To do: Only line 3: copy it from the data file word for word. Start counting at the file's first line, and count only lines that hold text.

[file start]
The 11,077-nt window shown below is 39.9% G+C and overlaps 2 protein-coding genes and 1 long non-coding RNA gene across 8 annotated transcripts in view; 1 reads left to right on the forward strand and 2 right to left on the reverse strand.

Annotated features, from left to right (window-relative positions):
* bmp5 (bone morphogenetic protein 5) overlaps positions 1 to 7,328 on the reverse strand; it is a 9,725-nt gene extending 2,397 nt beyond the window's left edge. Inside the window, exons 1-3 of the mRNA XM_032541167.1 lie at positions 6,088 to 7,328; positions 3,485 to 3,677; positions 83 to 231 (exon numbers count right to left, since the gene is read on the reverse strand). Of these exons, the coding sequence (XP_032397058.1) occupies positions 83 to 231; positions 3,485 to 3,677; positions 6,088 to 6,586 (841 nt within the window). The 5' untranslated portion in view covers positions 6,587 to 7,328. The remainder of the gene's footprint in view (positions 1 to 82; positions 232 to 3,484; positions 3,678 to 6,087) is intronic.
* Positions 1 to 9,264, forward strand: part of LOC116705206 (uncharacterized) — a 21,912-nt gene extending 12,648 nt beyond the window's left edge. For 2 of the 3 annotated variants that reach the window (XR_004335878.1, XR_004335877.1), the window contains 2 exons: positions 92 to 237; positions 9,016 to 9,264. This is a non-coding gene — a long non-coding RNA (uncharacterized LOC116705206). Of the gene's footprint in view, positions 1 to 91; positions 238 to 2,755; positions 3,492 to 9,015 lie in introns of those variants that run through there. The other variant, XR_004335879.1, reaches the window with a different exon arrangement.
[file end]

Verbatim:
* bmp5 (bone morphogenetic protein 5) overlaps positions 1 to 7,328 on the reverse strand; it is a 9,725-nt gene extending 2,397 nt beyond the window's left edge. Inside the window, exons 1-3 of the mRNA XM_032541167.1 lie at positions 6,088 to 7,328; positions 3,485 to 3,677; positions 83 to 231 (exon numbers count right to left, since the gene is read on the reverse strand). Of these exons, the coding sequence (XP_032397058.1) occupies positions 83 to 231; positions 3,485 to 3,677; positions 6,088 to 6,586 (841 nt within the window). The 5' untranslated portion in view covers positions 6,587 to 7,328. The remainder of the gene's footprint in view (positions 1 to 82; positions 232 to 3,484; positions 3,678 to 6,087) is intronic.